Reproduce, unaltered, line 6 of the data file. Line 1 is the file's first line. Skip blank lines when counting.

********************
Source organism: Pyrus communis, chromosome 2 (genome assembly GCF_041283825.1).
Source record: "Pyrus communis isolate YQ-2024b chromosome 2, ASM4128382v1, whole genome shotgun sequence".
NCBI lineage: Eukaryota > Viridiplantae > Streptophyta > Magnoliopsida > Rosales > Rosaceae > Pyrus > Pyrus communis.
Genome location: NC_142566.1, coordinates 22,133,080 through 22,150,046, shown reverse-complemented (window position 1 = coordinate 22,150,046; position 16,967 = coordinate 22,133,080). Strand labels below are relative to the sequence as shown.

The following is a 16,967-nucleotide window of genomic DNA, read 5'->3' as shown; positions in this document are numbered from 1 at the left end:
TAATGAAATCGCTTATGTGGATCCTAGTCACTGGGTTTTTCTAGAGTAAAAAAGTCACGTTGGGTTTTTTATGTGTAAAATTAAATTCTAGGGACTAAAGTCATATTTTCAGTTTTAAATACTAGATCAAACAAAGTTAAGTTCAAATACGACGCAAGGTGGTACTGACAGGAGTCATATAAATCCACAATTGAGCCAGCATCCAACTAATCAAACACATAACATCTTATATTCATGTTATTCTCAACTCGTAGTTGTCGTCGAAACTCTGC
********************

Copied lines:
TAATGAAATCGCTTATGTGGATCCTAGTCACTGGGTTTTTCTAGAGTAAAAAAGTCACGTTGGGTTTTTTATGTGTAAAATTAAATTCTAGGGACTAAAGTCATATTTTCAGTTTTAAATACTAGATCAAACAAAGTTAAGTTCAAATACGACGCAAGGTGGTACTGACAGGAGTCATATAAATCCACAATTGAGCCAGCATCCAACTAATCAAACACATAACATCTTATATTCATGTTATTCTCAACTCGTAGTTGTCGTCGAAACTCTGC